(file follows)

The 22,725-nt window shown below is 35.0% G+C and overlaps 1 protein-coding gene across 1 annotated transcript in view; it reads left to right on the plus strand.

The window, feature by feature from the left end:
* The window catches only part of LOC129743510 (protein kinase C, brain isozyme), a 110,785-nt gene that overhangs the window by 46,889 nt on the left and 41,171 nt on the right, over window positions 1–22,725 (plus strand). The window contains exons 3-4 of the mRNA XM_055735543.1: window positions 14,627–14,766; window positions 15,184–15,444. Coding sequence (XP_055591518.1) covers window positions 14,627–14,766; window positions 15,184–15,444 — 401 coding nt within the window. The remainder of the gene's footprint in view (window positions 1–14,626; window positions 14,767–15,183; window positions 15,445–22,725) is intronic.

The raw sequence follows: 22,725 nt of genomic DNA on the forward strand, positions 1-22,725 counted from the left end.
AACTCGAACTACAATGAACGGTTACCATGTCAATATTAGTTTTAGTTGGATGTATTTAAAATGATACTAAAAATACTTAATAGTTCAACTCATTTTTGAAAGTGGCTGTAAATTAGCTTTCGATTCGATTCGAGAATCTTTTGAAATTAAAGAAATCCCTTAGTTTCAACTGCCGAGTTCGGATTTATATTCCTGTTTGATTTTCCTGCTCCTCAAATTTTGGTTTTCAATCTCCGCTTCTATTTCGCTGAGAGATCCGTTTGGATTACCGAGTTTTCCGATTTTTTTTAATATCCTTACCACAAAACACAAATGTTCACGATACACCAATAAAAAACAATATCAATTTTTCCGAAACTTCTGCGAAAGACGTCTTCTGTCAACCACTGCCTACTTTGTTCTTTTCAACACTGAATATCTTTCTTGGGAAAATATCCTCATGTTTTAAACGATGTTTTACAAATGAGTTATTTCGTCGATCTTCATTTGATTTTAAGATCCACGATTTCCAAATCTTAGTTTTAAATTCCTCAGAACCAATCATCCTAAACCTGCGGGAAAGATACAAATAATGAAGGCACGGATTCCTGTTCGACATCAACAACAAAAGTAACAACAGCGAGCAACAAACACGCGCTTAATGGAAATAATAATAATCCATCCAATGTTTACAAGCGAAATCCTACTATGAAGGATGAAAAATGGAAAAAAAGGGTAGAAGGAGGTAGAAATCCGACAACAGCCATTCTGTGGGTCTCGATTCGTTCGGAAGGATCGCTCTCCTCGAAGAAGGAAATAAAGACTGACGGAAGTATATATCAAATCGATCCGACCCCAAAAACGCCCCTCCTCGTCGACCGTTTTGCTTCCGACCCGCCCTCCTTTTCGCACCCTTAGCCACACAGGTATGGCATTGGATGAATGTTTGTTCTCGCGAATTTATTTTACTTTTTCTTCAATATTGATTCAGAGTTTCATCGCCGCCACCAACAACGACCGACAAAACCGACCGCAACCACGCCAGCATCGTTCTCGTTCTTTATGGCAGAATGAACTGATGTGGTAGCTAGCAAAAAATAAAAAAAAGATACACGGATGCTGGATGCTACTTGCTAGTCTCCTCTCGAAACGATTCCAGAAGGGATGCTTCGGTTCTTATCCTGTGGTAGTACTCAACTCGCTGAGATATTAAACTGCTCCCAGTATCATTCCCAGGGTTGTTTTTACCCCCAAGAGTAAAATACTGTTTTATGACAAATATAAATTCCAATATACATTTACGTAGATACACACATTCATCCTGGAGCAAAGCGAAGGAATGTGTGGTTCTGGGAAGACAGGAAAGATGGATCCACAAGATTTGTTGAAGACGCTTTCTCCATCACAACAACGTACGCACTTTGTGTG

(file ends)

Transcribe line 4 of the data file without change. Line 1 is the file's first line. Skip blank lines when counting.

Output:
The raw sequence follows: 22,725 nt of genomic DNA on the forward strand, positions 1-22,725 counted from the left end.